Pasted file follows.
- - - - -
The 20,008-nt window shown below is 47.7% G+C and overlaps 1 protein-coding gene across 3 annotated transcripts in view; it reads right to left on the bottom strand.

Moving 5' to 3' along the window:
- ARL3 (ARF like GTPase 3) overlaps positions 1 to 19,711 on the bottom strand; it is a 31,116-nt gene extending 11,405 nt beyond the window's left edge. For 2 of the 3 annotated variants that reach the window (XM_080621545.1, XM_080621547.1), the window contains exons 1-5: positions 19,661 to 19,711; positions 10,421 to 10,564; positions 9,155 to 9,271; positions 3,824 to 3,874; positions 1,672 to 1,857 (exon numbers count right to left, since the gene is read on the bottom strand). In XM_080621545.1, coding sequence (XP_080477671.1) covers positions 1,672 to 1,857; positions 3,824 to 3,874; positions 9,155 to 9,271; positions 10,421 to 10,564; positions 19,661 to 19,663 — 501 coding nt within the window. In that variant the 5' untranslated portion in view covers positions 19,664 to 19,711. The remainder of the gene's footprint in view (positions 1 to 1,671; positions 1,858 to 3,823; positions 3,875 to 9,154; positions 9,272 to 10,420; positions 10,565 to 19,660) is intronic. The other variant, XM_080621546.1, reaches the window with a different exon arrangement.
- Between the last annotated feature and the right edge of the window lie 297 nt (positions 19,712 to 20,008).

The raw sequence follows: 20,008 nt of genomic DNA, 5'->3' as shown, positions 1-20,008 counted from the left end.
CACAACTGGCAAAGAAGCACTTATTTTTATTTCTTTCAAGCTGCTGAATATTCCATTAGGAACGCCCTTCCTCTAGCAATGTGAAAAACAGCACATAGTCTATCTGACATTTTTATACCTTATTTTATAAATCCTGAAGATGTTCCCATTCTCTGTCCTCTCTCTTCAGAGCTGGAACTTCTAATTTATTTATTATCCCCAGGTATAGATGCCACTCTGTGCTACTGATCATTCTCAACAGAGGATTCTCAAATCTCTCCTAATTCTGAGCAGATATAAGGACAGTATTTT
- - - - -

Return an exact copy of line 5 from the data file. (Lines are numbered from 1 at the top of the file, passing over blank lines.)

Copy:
The raw sequence follows: 20,008 nt of genomic DNA, 5'->3' as shown, positions 1-20,008 counted from the left end.